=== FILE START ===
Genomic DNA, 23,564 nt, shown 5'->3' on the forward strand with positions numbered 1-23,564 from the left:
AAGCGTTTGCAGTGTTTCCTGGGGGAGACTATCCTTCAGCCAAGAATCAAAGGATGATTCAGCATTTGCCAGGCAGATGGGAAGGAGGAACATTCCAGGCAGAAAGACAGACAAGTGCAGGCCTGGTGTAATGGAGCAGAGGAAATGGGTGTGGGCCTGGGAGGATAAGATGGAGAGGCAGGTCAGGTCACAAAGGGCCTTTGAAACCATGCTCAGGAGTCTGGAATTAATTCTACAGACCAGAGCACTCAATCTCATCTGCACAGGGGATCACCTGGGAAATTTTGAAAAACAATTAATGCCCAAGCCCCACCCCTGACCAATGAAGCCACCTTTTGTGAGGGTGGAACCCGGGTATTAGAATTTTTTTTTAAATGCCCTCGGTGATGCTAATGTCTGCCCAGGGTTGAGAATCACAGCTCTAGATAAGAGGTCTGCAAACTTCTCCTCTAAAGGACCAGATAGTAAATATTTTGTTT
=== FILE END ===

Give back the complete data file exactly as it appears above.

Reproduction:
Genomic DNA, 23,564 nt, shown 5'->3' on the forward strand with positions numbered 1-23,564 from the left:
AAGCGTTTGCAGTGTTTCCTGGGGGAGACTATCCTTCAGCCAAGAATCAAAGGATGATTCAGCATTTGCCAGGCAGATGGGAAGGAGGAACATTCCAGGCAGAAAGACAGACAAGTGCAGGCCTGGTGTAATGGAGCAGAGGAAATGGGTGTGGGCCTGGGAGGATAAGATGGAGAGGCAGGTCAGGTCACAAAGGGCCTTTGAAACCATGCTCAGGAGTCTGGAATTAATTCTACAGACCAGAGCACTCAATCTCATCTGCACAGGGGATCACCTGGGAAATTTTGAAAAACAATTAATGCCCAAGCCCCACCCCTGACCAATGAAGCCACCTTTTGTGAGGGTGGAACCCGGGTATTAGAATTTTTTTTTAAATGCCCTCGGTGATGCTAATGTCTGCCCAGGGTTGAGAATCACAGCTCTAGATAAGAGGTCTGCAAACTTCTCCTCTAAAGGACCAGATAGTAAATATTTTGTTT